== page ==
The mixed bit rate data transmission of the present invention is desired in situations where (1) the SNR is poor for some wavelength channels and (2) power needs to reduced for some wavelength channels to avoid non-linear operation.
Significant cost savings can be realized by purposely using lower-power transmitters for lower-bit rate channels. Not only are such transmitters cheaper but fiber nonlinear effects are reduced if less optical power is launched. Also, systems limited by total amplifier output power can accommodate more channels. (Technology and cost place constraints on the total amplifier power. Also, safety concerns place limits on the total power.) With this strategy some care needs to be taken in wavelength allocation. Low-power (low bit rate) channels probably should not be interspersed among high-power (high bit rate) channels because of potential filtering problems. A neighboring high power channel will interfere with a low-power channel because of finite filter rejection. Therefore in such situations, low-power channels could be “banded” together (e.g., 303 and 304 of FIG. 3 and 503 of FIG. 5) and high-power channels could be in separate wavelength bands (e.g., 302 of FIG. 3). Moreover, our channel allocation scheme enables the high-bit rate channels to be utilized in the passband region (302 of FIG. 3) and the lower-bit rate channels to be utilized regions (e.g., 303 and 304 of FIG. 3) outside this passband region, with progressively lower-bit rate channels located farther outside this passband region. Additionally, lower bit rate channels can also be utilized and banded together in regions (e.g., 505 of FIG. 5) where the non-linear threshold may be exceeded. Thus, if a plurality of bit rates are used by the wavelength channels of the passband region 302, the wavelength channels closest to the roll-off regions 303 and 304 and peak-gain region 505 should use the lowest bit rates to minimize interference with the wavelength channels in regions 303, 304, or 505. Similarly, if a plurality of bit rates are used by the wavelength channels of the roll-off regions 303 and 304 and peak-gain region 505, the wavelength channels closest to the passband region 302 should use the highest bit rates to minimize interference with the wavelength channels in the passband region 302.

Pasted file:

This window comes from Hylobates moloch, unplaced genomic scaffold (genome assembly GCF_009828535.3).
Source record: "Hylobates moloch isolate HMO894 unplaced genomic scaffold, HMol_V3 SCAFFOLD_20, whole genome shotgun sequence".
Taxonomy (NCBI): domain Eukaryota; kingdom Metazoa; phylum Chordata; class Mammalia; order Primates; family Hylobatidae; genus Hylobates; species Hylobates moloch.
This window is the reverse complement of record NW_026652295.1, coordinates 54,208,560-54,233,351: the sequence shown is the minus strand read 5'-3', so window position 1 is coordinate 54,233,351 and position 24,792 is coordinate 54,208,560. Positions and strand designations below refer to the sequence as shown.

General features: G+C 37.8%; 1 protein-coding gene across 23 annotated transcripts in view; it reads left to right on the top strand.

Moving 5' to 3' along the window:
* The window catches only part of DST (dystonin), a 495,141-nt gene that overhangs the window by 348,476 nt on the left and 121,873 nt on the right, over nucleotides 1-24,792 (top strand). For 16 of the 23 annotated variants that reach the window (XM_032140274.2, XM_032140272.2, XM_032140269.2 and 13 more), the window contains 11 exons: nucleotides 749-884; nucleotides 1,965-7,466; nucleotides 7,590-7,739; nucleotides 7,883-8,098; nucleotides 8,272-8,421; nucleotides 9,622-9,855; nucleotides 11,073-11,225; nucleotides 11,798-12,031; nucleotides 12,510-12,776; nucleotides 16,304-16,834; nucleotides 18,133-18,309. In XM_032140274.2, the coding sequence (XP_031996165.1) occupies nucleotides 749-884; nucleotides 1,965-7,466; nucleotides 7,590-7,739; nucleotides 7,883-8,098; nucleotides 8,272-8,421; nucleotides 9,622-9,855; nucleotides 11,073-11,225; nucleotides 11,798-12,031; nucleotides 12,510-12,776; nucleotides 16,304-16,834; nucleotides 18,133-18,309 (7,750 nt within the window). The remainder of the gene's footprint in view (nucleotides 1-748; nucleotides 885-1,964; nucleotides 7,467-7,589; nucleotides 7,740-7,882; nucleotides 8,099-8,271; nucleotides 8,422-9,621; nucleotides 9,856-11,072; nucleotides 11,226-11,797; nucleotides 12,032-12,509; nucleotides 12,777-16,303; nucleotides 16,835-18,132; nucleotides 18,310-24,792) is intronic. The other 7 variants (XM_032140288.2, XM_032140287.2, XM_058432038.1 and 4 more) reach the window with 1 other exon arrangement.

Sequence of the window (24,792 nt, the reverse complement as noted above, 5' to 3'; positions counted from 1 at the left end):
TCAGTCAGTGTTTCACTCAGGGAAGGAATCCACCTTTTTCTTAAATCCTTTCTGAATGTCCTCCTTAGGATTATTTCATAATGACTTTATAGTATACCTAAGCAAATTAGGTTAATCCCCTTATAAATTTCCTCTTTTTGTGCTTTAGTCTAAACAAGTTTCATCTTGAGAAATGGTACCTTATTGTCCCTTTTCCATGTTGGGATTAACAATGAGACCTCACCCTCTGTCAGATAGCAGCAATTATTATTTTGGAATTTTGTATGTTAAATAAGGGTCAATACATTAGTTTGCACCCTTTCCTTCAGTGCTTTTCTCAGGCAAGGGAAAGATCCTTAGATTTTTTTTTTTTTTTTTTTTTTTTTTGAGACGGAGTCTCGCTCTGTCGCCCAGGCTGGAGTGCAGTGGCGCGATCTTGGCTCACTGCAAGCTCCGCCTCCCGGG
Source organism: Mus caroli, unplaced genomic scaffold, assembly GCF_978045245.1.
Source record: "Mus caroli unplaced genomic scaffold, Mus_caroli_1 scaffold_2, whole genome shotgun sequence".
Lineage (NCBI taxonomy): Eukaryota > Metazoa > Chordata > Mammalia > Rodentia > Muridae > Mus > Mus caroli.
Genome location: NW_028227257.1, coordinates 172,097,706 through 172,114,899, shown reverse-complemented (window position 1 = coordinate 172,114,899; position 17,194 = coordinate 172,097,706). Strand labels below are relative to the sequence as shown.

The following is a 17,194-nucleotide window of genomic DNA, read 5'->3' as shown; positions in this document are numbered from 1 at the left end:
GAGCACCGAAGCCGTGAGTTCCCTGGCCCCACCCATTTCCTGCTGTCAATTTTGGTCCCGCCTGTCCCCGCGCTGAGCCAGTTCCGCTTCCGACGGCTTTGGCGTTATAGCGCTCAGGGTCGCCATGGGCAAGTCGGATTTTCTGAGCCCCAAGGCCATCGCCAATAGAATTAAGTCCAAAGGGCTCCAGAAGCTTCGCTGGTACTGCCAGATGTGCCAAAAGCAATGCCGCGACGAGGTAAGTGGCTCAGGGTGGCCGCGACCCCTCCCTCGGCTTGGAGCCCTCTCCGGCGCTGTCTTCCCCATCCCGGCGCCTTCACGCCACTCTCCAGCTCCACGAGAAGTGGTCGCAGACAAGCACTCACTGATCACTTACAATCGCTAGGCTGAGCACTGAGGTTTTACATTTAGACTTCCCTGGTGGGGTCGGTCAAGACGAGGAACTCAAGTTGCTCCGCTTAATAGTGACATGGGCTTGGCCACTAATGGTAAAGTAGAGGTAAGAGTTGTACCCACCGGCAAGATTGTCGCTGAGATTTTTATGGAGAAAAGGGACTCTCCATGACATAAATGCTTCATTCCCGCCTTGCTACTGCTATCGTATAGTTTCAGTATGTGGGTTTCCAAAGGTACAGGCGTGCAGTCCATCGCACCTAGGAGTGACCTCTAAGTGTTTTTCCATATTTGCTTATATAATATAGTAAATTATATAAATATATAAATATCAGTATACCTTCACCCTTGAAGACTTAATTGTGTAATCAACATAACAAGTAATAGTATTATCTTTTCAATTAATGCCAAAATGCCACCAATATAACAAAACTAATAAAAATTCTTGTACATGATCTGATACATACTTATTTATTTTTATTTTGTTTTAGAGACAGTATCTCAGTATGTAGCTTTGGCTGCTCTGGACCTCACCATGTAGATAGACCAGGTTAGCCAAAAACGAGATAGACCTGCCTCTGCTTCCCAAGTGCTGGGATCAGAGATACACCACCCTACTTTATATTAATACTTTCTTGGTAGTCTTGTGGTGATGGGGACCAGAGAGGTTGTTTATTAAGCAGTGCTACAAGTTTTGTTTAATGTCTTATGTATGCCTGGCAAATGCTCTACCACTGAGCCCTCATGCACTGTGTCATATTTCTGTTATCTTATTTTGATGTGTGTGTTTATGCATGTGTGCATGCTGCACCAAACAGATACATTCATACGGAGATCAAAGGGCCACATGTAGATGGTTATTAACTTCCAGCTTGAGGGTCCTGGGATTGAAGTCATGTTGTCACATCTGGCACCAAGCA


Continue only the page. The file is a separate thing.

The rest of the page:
What has been described is merely illustrative of the application of the principles of the present invention. Other methods and arrangements can be implemented by those skilled in the art without departing from the spirit and scope of the present invention.
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|U.S. Classification||398/79, 398/91|
|Jan 14, 1999||AS||Assignment|
Owner name: LUCENT TECHNOLOGIES, INC., NEW JERSEY
Free format text: ASSIGNMENT OF ASSIGNORS INTEREST;ASSIGNORS:CHRAPLYVY, ANDREW ROMAN;WALKER, KENNETH LEE;REEL/FRAME:009709/0006
Effective date: 19990114